Accelerated detox is a process in which the patient is sedated throughout the detox process.  For opiates the period of detox can be as short as a few days to a week. Because the person is unconscious they do not feel the intense suffering associated with the withdrawals of traditional detox.  When they wake up, they are drug-free and can begin the next phase of treatment. For many recovery specialists, however, accelerated detox is not helpful. By avoiding the experience of traditional detox, many feel that it makes slipping back into drugs more likely. Recovery specialists suggest that the experience of traditional detox and the horrific withdrawals inhibit father drug use in the future. 

Traditional Detox

Traditional detox allows the patient to fully experience the impact of withdrawals. The symptoms can be intense, including:

  • Extreme tension
  • Panic attacks
  • Tremors
  • Difficulty concentrating
  • Anxiety
  • Irritability
  • Fitful sleep
  • Heart palpitations
  • Nausea
  • Sweating
  • Severe headache
  • Muscle stiffness and pain like a severe flu

Though medications may be provided to ease symptoms, the severity is still a memorable experience. One which many recovery specialists feel makes detox a clear stage in the definitive journey of recovery.

Natural Detox

Natural detox is another approach, often one that accompanies a traditional detox method. Under the supervision of holistic medical practitioners, the patient experiences a series of symptom-easing activities, usually without the aid of medications. These therapeutic activities may include massage, acupuncture, even exercise. The hope is that a natural approach will slowly unravel a patient from their addiction and introduce healthy ways to live while they are in recovery. The natural method has become popular for taking a lifestyle approach to something as unpleasant as detox.

What is withdrawal? How long does it last?

Four Ways Inpatient Treatment Programs Help Addiction

The benefits of long-term residential treatment can be life-changing for an addict. Someone addicted to opioids and heroin can find a new way to live and a new way to perceive life without drugs.  Most thirty day and ninety-day programs offered include the following:

  1. Round the clock attention, care and medical support. As many addict’s work through the long-term impact of withdrawals including cravings and depression, being in a facility where doctors and recovery specialist are always present can make the difference between relapse and recovery.
  2. A network of other recovering addicts offering their support. The ability to interact with others who are experiencing the same physical, emotional and psychological pains is important for recovery. Sharing stories and finding someone who understand the stories the recovering addicts are sharing are all factors that help heal.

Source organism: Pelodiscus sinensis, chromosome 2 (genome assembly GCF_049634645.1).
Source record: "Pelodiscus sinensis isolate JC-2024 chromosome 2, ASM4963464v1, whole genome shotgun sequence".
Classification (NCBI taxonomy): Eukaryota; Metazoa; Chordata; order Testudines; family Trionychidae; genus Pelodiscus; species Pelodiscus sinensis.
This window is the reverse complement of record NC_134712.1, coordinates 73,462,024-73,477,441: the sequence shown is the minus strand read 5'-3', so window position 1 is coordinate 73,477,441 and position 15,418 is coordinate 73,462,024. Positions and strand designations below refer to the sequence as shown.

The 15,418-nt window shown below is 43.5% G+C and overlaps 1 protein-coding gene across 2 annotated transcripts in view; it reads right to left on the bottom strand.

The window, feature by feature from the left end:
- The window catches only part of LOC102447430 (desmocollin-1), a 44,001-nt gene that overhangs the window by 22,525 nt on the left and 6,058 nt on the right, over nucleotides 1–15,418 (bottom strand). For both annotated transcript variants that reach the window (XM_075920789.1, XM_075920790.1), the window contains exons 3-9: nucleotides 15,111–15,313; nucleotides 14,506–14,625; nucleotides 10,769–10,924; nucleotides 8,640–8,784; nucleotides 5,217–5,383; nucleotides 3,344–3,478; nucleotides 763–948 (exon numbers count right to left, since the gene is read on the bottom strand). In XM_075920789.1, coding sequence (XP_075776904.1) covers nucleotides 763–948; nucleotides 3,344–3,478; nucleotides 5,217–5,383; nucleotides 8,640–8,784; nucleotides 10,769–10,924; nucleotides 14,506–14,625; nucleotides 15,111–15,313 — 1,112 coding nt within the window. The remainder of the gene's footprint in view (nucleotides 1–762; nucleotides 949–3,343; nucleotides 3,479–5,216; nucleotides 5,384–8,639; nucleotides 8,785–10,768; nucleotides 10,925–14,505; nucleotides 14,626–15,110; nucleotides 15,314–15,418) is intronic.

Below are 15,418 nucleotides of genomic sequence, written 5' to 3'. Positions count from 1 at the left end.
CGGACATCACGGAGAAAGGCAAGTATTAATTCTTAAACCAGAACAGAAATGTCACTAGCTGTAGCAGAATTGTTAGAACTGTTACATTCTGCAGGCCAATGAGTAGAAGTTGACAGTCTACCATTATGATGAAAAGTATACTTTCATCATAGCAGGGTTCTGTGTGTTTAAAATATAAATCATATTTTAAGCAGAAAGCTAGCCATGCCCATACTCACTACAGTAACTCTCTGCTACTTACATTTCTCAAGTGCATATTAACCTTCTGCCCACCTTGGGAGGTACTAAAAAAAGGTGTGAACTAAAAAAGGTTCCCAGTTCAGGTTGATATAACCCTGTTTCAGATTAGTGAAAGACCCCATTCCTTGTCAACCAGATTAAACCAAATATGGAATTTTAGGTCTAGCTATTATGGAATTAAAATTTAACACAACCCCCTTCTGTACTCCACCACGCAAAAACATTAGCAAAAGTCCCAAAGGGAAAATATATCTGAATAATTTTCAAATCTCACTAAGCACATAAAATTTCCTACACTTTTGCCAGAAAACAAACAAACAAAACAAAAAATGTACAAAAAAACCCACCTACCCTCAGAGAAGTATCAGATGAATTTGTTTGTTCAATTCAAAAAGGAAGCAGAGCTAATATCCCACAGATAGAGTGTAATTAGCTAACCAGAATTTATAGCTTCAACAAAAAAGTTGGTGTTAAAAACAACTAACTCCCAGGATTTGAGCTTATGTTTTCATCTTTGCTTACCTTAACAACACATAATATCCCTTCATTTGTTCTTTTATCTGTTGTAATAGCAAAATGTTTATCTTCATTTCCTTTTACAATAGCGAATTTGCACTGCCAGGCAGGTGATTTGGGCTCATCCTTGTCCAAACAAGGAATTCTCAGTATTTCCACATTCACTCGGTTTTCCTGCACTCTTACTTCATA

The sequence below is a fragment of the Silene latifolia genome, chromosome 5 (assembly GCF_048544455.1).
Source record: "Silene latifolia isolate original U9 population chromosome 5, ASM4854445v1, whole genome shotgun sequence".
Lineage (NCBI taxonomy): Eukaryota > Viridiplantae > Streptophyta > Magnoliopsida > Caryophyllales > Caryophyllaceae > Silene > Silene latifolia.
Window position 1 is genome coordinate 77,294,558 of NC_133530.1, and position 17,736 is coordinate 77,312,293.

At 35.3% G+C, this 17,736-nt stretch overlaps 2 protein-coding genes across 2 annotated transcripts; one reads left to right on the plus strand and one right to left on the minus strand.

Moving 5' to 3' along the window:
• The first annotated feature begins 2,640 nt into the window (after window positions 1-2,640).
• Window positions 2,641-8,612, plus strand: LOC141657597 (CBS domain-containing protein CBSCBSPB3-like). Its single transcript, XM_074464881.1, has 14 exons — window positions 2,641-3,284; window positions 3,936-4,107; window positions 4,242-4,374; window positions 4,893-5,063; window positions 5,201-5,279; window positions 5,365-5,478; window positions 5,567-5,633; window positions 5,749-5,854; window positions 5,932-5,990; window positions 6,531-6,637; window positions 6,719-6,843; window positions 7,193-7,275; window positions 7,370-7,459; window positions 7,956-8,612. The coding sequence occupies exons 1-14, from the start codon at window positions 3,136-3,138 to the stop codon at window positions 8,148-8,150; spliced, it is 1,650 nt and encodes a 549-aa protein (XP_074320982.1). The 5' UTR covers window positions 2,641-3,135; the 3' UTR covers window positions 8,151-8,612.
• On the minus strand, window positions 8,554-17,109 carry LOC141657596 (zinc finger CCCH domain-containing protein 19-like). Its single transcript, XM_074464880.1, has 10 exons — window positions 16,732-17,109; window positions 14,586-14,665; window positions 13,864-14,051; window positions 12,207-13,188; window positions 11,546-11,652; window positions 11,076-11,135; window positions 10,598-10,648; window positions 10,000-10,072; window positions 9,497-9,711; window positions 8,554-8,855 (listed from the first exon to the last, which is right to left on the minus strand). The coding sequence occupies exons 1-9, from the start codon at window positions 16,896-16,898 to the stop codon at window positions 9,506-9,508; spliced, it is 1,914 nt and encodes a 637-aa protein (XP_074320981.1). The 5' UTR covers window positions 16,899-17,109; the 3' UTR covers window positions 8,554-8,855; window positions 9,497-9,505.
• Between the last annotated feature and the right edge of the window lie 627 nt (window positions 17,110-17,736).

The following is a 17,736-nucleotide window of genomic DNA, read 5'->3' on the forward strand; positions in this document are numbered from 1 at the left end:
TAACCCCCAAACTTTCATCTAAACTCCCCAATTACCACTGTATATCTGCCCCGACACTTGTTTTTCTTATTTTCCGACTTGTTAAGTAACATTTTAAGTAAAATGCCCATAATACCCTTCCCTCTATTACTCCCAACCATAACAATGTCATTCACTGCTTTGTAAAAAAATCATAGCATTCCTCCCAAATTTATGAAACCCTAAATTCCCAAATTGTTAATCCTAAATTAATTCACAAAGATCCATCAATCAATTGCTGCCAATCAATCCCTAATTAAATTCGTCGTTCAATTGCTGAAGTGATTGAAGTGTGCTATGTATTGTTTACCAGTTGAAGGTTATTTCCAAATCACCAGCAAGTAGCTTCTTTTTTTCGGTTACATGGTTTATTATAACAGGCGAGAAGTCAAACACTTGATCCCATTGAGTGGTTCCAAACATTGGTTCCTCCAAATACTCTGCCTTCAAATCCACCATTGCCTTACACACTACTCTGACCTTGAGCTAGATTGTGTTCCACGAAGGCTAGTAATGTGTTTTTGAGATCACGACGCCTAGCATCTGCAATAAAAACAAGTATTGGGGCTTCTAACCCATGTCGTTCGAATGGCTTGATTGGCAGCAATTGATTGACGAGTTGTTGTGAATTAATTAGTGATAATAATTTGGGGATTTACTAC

3. Health programs are available. Wellness opportunities in residential treatment facilities become a way for a recovering addict to rediscover nutrition, exercise and even meditation. As their personal outlook changes, fitness and well-being can become an integral part of the recovery, and it all starts in rehab.
  4. Family therapy programs can help heal. Often family can be the root cause of addiction, and programs that can address those family issues are critical if the recovering is to every engage with them again. Also, addicts may have caused their families harm during the course of their addiction. Those wounds need to be healed in order for the family and the recovering to move on in life. It is often the guilt and shame of damage done that prevents a recovering addict from overcoming addiction. It is the shunning of family that sometimes leads to relapse. Family therapy sessions in residential patient care accommodate for those complex aspects of addiction and offer ways to overcome it.

Outpatient Programs Offer Flexibility

Outpatient programs serve recovering addicts in two ways. One, they are usually the next phase after patients leave thirty and ninety-day residential treatment programs. They slowly integrate the recovering back into the responsibilities of a sober life without totally cutting off treatment. Two, they offer some milder cases of addiction an alternative method of treatment. For those who are struggling with an addiction, but have not compromised work or school or relationships, then outpatient is a way to get help without staying in a long-term residential facility.

Outpatient usually requires regular counseling sessions that are scheduled around other responsibilities.  The sessions may be with an individual counselor or with a group of other recovering addicts, much like those sessions in residential treatment.  Also, recovering addicts can experience a variety of treatment options that work with their personality and their personal commitment to recovery.